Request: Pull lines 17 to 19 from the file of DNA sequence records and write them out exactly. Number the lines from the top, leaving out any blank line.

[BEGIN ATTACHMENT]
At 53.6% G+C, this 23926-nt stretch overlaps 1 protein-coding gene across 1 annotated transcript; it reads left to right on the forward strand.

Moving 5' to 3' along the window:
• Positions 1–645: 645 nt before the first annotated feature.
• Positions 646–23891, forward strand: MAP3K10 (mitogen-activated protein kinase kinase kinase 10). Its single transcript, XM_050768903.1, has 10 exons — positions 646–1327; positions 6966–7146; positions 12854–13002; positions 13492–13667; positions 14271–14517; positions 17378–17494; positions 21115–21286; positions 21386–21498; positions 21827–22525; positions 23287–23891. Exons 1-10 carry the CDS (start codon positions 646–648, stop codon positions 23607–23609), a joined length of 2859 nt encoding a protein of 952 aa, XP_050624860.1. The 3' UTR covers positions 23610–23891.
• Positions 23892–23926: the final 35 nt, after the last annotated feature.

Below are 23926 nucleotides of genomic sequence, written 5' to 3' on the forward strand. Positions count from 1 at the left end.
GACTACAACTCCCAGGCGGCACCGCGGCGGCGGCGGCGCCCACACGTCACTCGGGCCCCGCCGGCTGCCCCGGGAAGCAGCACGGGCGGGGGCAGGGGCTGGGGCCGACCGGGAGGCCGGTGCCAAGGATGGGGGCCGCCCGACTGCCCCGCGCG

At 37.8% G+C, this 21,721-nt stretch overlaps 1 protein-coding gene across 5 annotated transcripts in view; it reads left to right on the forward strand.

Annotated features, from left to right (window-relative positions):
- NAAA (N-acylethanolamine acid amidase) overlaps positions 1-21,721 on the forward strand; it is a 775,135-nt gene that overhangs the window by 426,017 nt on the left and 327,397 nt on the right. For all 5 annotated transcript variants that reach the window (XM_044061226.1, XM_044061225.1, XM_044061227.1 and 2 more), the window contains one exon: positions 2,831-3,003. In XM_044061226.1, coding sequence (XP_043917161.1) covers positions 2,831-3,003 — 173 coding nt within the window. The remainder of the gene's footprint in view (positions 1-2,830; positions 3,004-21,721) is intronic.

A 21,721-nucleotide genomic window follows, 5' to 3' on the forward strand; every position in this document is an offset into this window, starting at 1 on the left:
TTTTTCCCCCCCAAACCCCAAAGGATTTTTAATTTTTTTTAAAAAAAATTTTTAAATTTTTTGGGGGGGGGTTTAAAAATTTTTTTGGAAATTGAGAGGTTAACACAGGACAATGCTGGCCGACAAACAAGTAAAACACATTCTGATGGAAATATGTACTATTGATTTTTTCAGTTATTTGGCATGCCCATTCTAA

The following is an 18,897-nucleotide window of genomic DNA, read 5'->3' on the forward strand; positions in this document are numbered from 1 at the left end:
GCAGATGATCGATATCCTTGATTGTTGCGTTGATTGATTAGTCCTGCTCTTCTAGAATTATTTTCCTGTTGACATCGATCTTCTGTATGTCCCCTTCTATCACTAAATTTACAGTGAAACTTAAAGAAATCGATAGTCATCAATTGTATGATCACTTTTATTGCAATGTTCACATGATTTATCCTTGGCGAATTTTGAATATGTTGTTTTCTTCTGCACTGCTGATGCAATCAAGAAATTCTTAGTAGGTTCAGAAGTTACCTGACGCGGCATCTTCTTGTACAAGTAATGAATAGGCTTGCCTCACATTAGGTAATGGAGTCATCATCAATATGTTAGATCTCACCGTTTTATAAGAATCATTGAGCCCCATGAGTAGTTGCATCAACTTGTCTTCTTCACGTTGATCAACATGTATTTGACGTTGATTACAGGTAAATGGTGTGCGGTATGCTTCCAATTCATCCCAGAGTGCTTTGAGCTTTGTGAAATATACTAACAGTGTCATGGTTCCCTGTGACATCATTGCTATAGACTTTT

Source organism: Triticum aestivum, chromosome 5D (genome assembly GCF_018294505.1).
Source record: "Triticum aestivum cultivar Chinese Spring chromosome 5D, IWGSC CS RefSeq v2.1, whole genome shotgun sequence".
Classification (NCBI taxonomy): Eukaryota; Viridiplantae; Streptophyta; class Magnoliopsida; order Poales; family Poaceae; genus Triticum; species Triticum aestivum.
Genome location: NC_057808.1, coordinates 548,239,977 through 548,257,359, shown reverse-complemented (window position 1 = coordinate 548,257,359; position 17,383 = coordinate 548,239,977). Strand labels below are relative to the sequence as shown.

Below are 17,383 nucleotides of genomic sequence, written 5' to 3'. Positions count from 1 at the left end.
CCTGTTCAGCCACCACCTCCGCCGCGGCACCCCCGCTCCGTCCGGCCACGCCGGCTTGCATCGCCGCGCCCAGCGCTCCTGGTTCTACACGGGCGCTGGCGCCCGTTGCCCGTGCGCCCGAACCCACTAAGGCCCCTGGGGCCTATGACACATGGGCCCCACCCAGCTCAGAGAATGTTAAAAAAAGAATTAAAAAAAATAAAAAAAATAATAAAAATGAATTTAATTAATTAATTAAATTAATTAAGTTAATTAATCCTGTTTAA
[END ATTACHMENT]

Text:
Classification (NCBI taxonomy): Eukaryota; Viridiplantae; Streptophyta; class Magnoliopsida; order Poales; family Poaceae; genus Triticum; species Triticum aestivum.
Genome location: NC_057808.1, coordinates 548,239,977 through 548,257,359, shown reverse-complemented (window position 1 = coordinate 548,257,359; position 17,383 = coordinate 548,239,977). Strand labels below are relative to the sequence as shown.

Below are 17,383 nucleotides of genomic sequence, written 5' to 3'. Positions count from 1 at the left end.